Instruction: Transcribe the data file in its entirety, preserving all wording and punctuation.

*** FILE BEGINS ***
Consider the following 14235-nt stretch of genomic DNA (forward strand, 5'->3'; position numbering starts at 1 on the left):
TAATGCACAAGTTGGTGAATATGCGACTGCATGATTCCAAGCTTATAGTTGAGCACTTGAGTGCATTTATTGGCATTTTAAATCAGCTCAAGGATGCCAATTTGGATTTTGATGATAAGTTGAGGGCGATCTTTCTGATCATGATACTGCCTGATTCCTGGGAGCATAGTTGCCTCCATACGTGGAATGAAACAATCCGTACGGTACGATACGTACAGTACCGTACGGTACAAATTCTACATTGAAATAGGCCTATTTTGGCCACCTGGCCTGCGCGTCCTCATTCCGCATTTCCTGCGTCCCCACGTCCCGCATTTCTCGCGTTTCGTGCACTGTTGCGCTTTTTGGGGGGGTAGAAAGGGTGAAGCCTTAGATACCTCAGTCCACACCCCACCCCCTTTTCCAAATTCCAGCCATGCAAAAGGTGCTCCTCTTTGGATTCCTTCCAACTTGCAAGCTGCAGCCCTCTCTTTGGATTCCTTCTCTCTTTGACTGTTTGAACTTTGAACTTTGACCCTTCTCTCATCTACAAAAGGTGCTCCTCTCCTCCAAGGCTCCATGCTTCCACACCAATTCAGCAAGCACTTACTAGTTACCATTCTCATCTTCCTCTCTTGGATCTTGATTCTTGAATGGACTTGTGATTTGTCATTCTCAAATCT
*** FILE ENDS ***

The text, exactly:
Consider the following 14235-nt stretch of genomic DNA (forward strand, 5'->3'; position numbering starts at 1 on the left):
TAATGCACAAGTTGGTGAATATGCGACTGCATGATTCCAAGCTTATAGTTGAGCACTTGAGTGCATTTATTGGCATTTTAAATCAGCTCAAGGATGCCAATTTGGATTTTGATGATAAGTTGAGGGCGATCTTTCTGATCATGATACTGCCTGATTCCTGGGAGCATAGTTGCCTCCATACGTGGAATGAAACAATCCGTACGGTACGATACGTACAGTACCGTACGGTACAAATTCTACATTGAAATAGGCCTATTTTGGCCACCTGGCCTGCGCGTCCTCATTCCGCATTTCCTGCGTCCCCACGTCCCGCATTTCTCGCGTTTCGTGCACTGTTGCGCTTTTTGGGGGGGTAGAAAGGGTGAAGCCTTAGATACCTCAGTCCACACCCCACCCCCTTTTCCAAATTCCAGCCATGCAAAAGGTGCTCCTCTTTGGATTCCTTCCAACTTGCAAGCTGCAGCCCTCTCTTTGGATTCCTTCTCTCTTTGACTGTTTGAACTTTGAACTTTGACCCTTCTCTCATCTACAAAAGGTGCTCCTCTCCTCCAAGGCTCCATGCTTCCACACCAATTCAGCAAGCACTTACTAGTTACCATTCTCATCTTCCTCTCTTGGATCTTGATTCTTGAATGGACTTGTGATTTGTCATTCTCAAATCT